|Owen / 18x24 / ebony pencil on cream paper|
After a lifetime of drawing and painting, I remain awed at the marks left behind as my pencil nervously moves over the smooth grained surface of the paper, connecting here and there, linking blank spaces, creating hard tension and soft grayness. The hand of the artist is so apparent but this is, in the end, a pictorial equivalent of the model. I have been thinking a lot lately about the model, about how much more he/she is than the curve of a nostril, the line of the mouth or the play of light across the skin surface. And so today, as I guided my lines, I tried to hold foremost in my mind the truth of this sitter, the unique aspects of his life and personality as shown in his face and posture, I desired to try and draw him with utter sincerity and respect for his uniqueness in the universe and without flattery.
Good morning Susan!ReplyDelete
I am awed by your honesty and your wonderful art!
Bravo to you and your model!
As I feel fairly confident in being able to capture a likeness when I have a connection to the subject (an emotional connection, that is), I am looking for a way to lift myself to the next level of self expression. Perhaps concentration on the unique inner qualities of the subject as expressed by his demeanor rather than only the countenance is the key? In any case, I will continue to search and to try.Delete
And you have done just that Susan! I am always in awe of your wonderful work :0)ReplyDelete
You are so kind, Sandra. I keep searching for ways to elevate myself to the next level, whether it be drawing or painting. I guess being a perpetual student and explorer is what it means to make art.Delete
Mooie schets hoor, Susan, ziet er heel natuurlijk uit.ReplyDelete
He was an interesting subject - very intense in his posture and his being but with such languid eyes.Delete
As usual my friend, a brilliant pencil portrait. I don`t think that I would be able to think of anything other than trying to draw the model. but well done for you to do that. all the best Susan.
I am searching and searching for a way to elevate what I do - I fear falling into some kind of rut or reaching a state of status quo and that simply will not do. Now that I have been drawing routinely from life for some time, I need to reach further within myself.Delete
Funny that when I started learning to draw, the main task was to forget person/subject in front of me, to see only lines, dots and values.ReplyDelete
This post is written so well, and it tells about the next level of drawing.
Yes, that is always the initial task - to capture likeness but surely there is more. In looking at Sargent's pencil and charcoal portraits, some of them are so startling, so compelling that you feel the power of the person rather than the power of the drawing. There is real magic in that.Delete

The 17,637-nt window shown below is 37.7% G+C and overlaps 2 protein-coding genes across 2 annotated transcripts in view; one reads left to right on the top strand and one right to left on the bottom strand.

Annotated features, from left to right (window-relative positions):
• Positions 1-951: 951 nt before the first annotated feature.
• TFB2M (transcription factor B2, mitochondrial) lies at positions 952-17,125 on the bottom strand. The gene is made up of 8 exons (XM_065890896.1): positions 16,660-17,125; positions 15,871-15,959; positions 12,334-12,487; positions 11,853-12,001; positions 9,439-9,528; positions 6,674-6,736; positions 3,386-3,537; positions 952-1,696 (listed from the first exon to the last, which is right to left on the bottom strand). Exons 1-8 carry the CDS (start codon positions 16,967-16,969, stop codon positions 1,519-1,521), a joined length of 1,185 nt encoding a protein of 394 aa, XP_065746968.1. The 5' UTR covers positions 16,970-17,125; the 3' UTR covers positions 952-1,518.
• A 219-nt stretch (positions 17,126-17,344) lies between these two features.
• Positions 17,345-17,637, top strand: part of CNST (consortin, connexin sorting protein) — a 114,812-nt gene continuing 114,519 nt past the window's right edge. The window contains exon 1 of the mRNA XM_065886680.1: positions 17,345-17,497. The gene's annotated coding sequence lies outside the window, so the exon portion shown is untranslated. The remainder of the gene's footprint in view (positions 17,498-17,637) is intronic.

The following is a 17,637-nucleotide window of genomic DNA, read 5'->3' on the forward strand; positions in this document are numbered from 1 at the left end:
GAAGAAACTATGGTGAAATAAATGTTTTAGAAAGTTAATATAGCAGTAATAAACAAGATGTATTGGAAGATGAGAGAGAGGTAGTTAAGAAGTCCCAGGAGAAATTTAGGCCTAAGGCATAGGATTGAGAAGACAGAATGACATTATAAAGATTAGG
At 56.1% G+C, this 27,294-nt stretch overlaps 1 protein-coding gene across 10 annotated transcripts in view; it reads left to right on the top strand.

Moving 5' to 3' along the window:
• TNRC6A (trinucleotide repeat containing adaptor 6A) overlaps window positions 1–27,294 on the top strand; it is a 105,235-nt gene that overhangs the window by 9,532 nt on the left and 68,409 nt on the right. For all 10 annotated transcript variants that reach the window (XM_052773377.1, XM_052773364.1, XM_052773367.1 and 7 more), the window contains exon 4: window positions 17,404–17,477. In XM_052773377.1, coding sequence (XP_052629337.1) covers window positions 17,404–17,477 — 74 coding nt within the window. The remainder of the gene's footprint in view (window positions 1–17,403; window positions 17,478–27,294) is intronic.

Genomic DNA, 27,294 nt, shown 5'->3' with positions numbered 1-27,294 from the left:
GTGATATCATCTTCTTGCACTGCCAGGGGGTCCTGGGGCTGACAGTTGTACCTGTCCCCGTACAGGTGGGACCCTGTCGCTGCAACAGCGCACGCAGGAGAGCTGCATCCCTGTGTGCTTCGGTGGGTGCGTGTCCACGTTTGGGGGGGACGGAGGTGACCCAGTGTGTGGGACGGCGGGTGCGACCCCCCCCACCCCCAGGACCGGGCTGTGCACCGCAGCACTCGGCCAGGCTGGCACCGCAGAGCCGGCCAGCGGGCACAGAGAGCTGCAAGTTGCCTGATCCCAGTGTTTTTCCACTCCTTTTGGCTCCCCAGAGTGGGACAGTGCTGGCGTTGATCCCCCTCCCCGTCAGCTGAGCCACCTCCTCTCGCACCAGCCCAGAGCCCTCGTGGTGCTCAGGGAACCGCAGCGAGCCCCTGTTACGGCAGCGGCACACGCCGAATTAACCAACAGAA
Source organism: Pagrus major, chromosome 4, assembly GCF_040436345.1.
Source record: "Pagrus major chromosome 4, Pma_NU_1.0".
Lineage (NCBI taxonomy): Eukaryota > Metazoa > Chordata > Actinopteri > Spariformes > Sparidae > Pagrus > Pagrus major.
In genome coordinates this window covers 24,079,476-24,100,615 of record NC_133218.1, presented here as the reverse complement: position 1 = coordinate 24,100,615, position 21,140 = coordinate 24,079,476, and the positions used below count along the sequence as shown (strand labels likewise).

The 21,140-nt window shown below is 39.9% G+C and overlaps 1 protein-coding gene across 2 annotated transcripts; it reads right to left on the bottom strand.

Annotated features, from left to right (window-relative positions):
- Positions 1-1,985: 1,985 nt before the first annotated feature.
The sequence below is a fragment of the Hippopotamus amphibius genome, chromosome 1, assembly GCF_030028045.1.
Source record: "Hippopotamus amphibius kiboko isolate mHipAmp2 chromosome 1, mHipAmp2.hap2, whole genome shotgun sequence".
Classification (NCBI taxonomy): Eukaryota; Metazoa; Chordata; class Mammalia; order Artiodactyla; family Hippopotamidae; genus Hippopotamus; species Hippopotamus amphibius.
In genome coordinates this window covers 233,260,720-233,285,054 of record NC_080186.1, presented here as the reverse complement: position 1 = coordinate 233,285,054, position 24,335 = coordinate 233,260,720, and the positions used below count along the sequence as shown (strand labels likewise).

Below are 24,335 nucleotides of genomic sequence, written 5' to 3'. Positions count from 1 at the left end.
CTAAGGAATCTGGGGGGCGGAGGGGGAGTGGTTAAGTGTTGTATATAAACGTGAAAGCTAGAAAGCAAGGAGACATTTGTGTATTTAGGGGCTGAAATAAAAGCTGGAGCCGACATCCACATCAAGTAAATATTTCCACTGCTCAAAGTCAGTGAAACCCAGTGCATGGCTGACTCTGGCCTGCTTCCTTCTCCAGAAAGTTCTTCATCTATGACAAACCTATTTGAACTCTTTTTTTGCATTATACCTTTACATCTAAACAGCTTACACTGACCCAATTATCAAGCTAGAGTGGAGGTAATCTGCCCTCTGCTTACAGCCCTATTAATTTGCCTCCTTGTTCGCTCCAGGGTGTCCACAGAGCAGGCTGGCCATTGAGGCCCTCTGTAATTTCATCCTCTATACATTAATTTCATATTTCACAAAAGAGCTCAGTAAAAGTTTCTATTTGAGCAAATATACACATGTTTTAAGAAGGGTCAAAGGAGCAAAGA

I've never been able to separate the model from technique. I never even thought to do so........The look of the model has always ruled the nature of my marks......your use of contour really fascinates me. I get a sense of it in your paintings and your mastery of it really shows in your drawings. Food for thought here.ReplyDelete
One of my goals in this art journey has always been to try to transcend both technique and the medium. By that I mean to have such an intuitive feel for them both, to be so confident in making the marks in pencil or in paint, that the mind can concentrate elsewhere during the process. That is what I strive for in all that I create and it is so difficult, so elusive. I realize that is only possible with extremely hard work and when one has miles and miles of canvas and paper behind them. It is a lofty goal I know but one I long to strive for.Delete
Beautiful drawing, Susan!!! And your description of the truth of the model and its representation had me looking at him in a very different way. Thank you very much for that! I agree with Linda - definitely food for thought.ReplyDelete
Yes, these thoughts had me looking at him differently also - perhaps it will help me to go beyond where I am at this point. A new goal set and the journey continues in trying to reach it!Delete
Beautiful drawing, Susan, and indeed food for thought.ReplyDelete
Thank you, Judy - as you can probably tell, I am rather intense in my approach!Delete
A beautiful drawing and a very thought provoking post! an insightful way to approach drawing a portrait. i'm so invested in getting a likeness i overlook what's staring me right in the face!ReplyDelete
thank you Susan!
You are a wonderful artist and your paintings show incredible drawing skills as well as incredible painting skills. Thank you for your support, Suzanne.Delete
I thought i had commented on this. my fav part is the truth of the eye in its socket. brilliant!ReplyDelete
I am trying to get away from the portrait resembling the model and more about what "I feel" about what I am observing. Very difficult for me.
Julie, I find your paintings - both oil and watercolor - to be stuffed with feeling! They consistently transcend the subject and project emotion, whether the subject is vegetables or market scenes. You are such a wonderful artist!Delete